Mississippi Roast is a slow cooker pot roast that found its way to Pinterest fame in recent years. This is a clean version of the classic recipe that uses no packets, no processed ingredients, no MSG. It takes just 20 minutes to assemble and then cooks all day for a savory, delicious meal that will quickly become a family favorite.
Somehow I missed the early boat on this amazing recipe that has been quietly and slowly gaining momentum on Pinterest. It took a tip from my friend Susie (hi Susie!) and a quick google search to make me curious enough to put a batch in the slow cooker that same night. What sounded strange at first just started to make sense – pot roast seasoned with savory flavors from gravy mix, herb flavors from Ranch seasoning, and plenty of vinegar kick to balance the richness of the dish from (surprisingly!) pepperoncini peppers.
Charmingly, the original recipe for Mississippi Roast was created by woman named Robin Chapman from (of course) Mississippi and found its way to the internet by way of a church recipe book. (Read the whole story here.)
The Pinterest folks are right – this really is the most delicious slow cooker pot roast that I’ve ever had. But the original version is made using packets of processed ingredients. Read on to see how I recreated this dish using cleaner, unprocessed ingredients – it’s just as delicious as the original.
How To Make a Cleaner, Healthier Version of Mississippi Roast
Slow Cooker Mississippi Roast is such a hit at our house that we could probably serve it every week with few complaints. The only problem? The original recipe uses a packet of au jus gravy mix and a packet of ranch seasoning mix. And what comes with those store-bought packets? A bunch of preservatives and MSG.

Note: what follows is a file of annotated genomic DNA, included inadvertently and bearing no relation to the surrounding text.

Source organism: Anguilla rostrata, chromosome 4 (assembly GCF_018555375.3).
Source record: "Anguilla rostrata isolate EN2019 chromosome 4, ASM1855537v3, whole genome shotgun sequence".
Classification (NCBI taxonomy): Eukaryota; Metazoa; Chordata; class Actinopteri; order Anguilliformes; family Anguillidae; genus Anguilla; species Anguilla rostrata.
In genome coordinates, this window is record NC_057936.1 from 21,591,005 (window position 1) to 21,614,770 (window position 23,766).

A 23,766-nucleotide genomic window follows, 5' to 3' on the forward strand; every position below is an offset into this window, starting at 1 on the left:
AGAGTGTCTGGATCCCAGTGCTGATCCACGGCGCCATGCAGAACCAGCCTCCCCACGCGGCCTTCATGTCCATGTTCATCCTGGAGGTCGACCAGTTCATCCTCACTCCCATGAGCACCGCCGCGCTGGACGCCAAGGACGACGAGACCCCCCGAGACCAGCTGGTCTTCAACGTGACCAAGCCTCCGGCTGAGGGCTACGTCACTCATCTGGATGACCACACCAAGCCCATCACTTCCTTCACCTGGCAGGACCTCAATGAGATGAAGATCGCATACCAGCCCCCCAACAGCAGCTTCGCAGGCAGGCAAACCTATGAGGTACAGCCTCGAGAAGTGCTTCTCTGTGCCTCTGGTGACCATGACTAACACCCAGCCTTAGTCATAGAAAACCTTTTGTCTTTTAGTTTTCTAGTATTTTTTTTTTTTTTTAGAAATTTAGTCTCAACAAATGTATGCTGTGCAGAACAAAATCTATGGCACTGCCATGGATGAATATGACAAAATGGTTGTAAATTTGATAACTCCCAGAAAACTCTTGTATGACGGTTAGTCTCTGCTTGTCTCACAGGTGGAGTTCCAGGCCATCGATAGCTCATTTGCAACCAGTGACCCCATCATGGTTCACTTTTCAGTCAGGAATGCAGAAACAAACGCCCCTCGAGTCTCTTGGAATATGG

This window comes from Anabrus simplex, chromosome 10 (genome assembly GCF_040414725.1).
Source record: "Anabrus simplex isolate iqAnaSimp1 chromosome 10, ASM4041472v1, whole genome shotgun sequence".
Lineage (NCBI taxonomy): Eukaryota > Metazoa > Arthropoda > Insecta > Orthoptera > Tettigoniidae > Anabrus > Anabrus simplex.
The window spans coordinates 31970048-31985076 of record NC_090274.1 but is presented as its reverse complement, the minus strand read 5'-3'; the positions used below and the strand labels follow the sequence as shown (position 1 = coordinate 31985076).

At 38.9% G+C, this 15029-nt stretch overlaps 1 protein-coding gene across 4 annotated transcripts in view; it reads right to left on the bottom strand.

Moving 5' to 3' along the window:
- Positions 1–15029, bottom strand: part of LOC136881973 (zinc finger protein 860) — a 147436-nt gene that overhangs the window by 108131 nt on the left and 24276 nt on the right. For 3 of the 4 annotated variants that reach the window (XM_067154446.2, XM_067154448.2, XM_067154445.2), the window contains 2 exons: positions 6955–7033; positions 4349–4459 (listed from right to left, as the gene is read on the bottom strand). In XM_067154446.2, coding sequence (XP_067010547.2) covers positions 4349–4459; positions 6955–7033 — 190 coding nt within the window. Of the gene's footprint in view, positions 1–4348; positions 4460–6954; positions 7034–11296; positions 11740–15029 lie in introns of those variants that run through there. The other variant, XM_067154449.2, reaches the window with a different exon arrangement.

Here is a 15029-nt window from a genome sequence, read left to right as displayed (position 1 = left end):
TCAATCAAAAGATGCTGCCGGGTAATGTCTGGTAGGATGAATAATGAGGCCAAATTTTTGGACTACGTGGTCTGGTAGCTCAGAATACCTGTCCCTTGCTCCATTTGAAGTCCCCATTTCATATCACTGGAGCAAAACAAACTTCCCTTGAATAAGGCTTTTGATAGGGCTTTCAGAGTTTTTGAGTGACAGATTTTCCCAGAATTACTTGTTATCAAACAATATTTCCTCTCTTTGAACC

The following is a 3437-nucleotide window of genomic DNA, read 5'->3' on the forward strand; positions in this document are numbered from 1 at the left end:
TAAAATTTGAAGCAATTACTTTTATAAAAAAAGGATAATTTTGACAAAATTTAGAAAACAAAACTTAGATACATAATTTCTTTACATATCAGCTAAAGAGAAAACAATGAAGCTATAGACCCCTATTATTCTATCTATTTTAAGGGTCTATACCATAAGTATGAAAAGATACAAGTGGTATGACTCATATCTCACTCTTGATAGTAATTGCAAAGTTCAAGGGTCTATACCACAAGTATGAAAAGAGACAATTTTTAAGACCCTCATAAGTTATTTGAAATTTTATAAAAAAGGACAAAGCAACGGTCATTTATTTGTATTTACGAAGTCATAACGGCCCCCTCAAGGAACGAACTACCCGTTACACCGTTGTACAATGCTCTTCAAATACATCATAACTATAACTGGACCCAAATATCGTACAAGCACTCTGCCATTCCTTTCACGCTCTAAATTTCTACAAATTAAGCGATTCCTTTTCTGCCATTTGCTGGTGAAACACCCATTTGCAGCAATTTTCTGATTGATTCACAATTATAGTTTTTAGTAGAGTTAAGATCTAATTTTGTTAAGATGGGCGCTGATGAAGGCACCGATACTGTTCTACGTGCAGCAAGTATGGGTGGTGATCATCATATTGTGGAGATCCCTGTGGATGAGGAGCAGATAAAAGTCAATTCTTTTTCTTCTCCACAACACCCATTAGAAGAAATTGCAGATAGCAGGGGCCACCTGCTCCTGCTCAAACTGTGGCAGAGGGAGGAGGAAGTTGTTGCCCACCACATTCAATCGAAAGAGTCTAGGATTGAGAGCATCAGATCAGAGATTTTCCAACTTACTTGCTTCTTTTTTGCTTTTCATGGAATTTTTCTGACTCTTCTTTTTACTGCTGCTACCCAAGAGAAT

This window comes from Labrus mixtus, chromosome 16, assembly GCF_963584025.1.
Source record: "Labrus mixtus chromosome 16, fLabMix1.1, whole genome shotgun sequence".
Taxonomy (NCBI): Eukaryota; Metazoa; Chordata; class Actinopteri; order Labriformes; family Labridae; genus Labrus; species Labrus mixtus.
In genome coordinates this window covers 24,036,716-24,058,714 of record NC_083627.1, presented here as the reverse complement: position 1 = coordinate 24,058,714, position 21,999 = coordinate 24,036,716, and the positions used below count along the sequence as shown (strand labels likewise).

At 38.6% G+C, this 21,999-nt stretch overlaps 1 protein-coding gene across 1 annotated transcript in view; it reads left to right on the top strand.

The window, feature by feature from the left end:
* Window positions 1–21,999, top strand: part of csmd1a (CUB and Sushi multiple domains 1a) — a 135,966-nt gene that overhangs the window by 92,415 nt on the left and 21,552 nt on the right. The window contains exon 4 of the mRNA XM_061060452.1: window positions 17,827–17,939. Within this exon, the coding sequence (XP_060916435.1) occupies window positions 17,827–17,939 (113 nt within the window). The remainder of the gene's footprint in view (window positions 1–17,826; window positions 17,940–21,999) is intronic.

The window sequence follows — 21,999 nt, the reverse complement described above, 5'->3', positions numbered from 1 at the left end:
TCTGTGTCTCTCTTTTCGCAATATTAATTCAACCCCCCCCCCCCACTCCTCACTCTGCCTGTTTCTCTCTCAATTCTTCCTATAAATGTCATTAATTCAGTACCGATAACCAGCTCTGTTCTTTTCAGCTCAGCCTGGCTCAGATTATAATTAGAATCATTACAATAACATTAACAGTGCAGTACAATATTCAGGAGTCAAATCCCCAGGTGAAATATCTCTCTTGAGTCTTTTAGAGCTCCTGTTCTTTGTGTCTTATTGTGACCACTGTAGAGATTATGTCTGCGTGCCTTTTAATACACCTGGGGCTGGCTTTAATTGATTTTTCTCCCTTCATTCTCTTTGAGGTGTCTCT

Now don’t get me wrong – I have no issue with those packets. (And no issue with MSG for that matter. I lived in Thailand for years and probably ate my weight in tasty, salty MSG.) But I knew I could get the same delicious result from a Mississippi Roast without all that. Here’s what I did:
- Seared the roast and chopped onions in a pan to give it the rich, savory flavor that comes from au jus mix.
- Added flour to the onions / pan drippings to make fresh gravy (instead of the thickeners in the au jus mix).
- Added a blend of dried herbs to give the dish the herb flavor that comes from Ranch Seasoning.
In addition to the blend of dried herbs used in the recipe below, I also tested the recipe with my Homemade Ranch Seasoning (a good approximation of store-bought Ranch Seasoning). I found the result to be very similar. Dried buttermilk (from the homemade Ranch Seasoning) offers a bit of tangy flavor, but Mississippi Roast gets so much tart and tangy flavor from the jarred pepperoncini that the buttermilk is barely detectable in the finished dish.
Ingredients for a Clean Version of Mississippi Roast
- Beef Chuck Roast (boneless) – Look for a 3 to 4 pound roast for this recipe. See below for a few other substitutes.
- Unsalted Butter – It’s a good idea to use unsalted butter to avoid over-salting the dish. You can always add some more salt at the end of cooking (but you can’t remove salt if you overdo it).
- Onion – Finely chop an onion and saute it in the pan drippings from searing the meat. The onions will practically melt into the dish as it cooks and will give the meat a rich, savory flavor.
- All-Purpose Flour – After cooking the beef and onions, adding a little bit of flour to the pan will create a paste that thickens the liquid from the meat as it cooks, creating a rich, natural gravy. You can absolutely skip this step if you want to make this a gluten-free, keto, or paleo-friendly recipe. See below for more details.
- Pepperoncini and pickling liquid – I thought this was the most surprising ingredient in Mississippi Roast, but the tart vinegar flavors really do complement the savory flavors of the meat. The liquid from the jar will be used to deglaze the pan where you sear the meat and a few chopped pepperoncini will be added to the mix. Look for mild or spicy pepperoncini depending on your spice preference, and feel free to add even more pepperoncini if you know you like that tangy, pepper flavor.